If you have chickens, do yourself a favor as well as your chickens, by keeping their coop and outside pen clean. In a clean environment, your chickens will be healthy, happy, and flourish for many years. On the flip side, if your chicken coop and outside pen is always dirty, you are courting disease, stress, flies, rancid food, rodents, dirty eggs, and more. Your flock will not be able to live an optimum healthy happy life.
We all live in different parts of the country and the world with different climates, and most likely have some sort of unique chicken coop set up. So the formula is, what ever works for you, as long as your chickens are in a clean environment. Do you have tips for keeping your chicken coop clean, that you would like to share?
I have mentioned previously in the post, “Backyard Chicken Coop”, Roosting Bar & Manure Box, I clean my manure box under my hen roosting bar every morning, skimming it and putting it into the compost. I rotate my chicken coop bedding on a regular basis, starting with fresh bedding in the nesting boxes, rotating the bedding to the chicken coop floor and then to the manure box, and finally to the compost bin. This method of cleaning has worked quite well for me.
My hens always have plenty of fresh water and quality laying mash. I supplement with greens, fruits, and vegetables every day for treats. Any uneaten treats also go into the compost bin. Chickens love their protein, as much as their grain. Do not be alarmed if your chickens eat a mouse, small lizard, grasshopper, snail, worm…these are also perfectly natural foods for chickens.
Every month, or more frequently if needed, I thoroughly clean my chicken waterers by soaking them in a tub of “food safe dish soap” and and a few tablespoons of bleach for a half an hour or so. The bleach acts as a sterilizing agent. There are “environmentally safe” bleaches available on the market now. Never mix any soaps or cleaners with your chicken waterers that may be toxic, and leave a residue. With a toothbrush, I scrub the chicken waterer lip and basin. Here in Southern California, in the summer heat, sometimes I get a green scum build up, so I clean my chicken waterers more frequently. Make sure to rinse your waterers well before filling with water and returning them to your chickens. When cleaning your waterers, make sure your chickens have an alternative source of water to drink from.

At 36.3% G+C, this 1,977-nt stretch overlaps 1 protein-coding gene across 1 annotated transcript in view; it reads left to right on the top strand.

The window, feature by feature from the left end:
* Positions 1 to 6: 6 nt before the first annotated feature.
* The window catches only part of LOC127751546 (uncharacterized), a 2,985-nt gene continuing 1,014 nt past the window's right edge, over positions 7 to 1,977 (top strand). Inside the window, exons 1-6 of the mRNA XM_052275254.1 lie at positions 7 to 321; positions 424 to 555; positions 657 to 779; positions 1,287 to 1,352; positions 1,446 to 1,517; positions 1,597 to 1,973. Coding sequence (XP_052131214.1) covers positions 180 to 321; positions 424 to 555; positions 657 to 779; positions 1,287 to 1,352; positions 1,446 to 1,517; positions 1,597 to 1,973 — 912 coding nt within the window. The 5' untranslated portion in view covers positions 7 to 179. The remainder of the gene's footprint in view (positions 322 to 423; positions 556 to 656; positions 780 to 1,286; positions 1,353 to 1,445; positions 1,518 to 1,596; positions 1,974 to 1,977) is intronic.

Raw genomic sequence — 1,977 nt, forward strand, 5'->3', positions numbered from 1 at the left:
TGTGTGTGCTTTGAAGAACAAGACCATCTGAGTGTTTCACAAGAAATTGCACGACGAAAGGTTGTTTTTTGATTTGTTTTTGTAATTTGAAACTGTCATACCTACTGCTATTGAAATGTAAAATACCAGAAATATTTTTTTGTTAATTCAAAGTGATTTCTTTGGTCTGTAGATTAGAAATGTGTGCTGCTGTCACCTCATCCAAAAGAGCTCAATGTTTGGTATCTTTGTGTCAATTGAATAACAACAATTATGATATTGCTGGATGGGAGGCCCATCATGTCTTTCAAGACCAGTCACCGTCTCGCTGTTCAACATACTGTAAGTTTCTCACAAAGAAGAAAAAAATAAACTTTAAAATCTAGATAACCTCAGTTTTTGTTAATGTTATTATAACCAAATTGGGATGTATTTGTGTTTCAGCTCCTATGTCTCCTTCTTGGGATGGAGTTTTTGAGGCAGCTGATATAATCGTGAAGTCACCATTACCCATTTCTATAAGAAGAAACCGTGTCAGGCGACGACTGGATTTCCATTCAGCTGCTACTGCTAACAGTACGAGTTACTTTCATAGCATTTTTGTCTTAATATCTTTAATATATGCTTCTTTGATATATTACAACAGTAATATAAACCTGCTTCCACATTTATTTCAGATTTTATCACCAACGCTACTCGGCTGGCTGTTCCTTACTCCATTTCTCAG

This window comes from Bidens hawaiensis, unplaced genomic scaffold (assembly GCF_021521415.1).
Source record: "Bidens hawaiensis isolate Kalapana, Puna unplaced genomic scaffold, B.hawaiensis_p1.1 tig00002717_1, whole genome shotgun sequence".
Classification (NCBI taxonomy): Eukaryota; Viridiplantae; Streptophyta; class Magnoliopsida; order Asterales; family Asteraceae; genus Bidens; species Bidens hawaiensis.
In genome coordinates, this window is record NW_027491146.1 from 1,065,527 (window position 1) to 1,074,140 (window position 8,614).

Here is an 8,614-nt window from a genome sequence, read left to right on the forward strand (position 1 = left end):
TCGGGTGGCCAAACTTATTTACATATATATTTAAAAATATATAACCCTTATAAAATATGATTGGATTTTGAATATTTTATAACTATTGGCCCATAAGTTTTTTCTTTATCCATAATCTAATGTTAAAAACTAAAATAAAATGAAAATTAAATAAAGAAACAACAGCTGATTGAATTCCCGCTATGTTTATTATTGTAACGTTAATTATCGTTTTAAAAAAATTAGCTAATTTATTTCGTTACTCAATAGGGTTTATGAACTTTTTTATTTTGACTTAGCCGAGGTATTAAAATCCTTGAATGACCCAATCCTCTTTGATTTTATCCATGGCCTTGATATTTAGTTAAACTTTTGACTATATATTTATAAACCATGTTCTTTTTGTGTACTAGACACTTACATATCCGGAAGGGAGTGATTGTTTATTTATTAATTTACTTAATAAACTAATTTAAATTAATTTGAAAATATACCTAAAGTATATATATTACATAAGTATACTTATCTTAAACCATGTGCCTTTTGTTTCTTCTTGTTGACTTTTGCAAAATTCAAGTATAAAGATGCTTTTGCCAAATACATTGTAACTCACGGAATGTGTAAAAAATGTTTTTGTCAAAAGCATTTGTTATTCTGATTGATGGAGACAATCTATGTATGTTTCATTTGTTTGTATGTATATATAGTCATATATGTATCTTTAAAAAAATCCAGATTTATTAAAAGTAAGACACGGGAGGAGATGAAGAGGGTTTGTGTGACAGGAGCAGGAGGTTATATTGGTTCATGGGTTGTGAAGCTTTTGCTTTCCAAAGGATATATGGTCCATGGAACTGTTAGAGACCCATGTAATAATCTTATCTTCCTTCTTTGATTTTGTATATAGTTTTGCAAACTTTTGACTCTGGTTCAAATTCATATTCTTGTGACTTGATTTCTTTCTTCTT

Protect your feed from rodents, mice, squirrels, moths, moisture, etc. by keeping it in a dry, air-tight container like a new plastic or metal garbage can with a tight lid on it. Ideally, you should have a special place to keep your feed safe in a shed, garage, or enclosed area protected from weather elements. Rodents can transfer mites, and diseases to your chickens if left unchecked. Please note that rodents are pretty determined, and can chew through plastic garbage cans and wood feed bins, too. If you have rodent evidence, take steps to eradicate them.
Incorporating a daily maintenance routine for your chickens will keep your chicken coop, and outside pen clean on a daily basis. Once a quarter, or about every three months, I also do a thorough chicken coop and outside pen cleaning. First, I move my chickens to another area, or let them out in our yard with a watchful eye. I open up all the doors and windows, remove all of the bedding and check for dry rot, termites, rodent holes, etc. With a broom, I brush off my protective wire screens for dust and any cobwebs. I take my manure box out of the chicken coop, empty, hose down, and brush the wire top clean. I then let it dry in the sun throughly. I level the soil in my outside pen with a rake, and add a layer of fresh new sand or soil. I add new walking mulch around my chicken coop. I do a thorough “tending to” of my plants, vines, roses, and vegetation I have planted around my chicken coop. I never let weeds grow or trash of any kind, linger near my chicken coop.
In other words, I do a thorough quarterly cleaning of my chicken coop, and outside pen. I have a small flock of hens, if you have a large flock you might have to do extensive cleaning more often. When it comes to chickens, I can not stress enough that preventive cleaning and daily maintenance is your best philosophy to follow.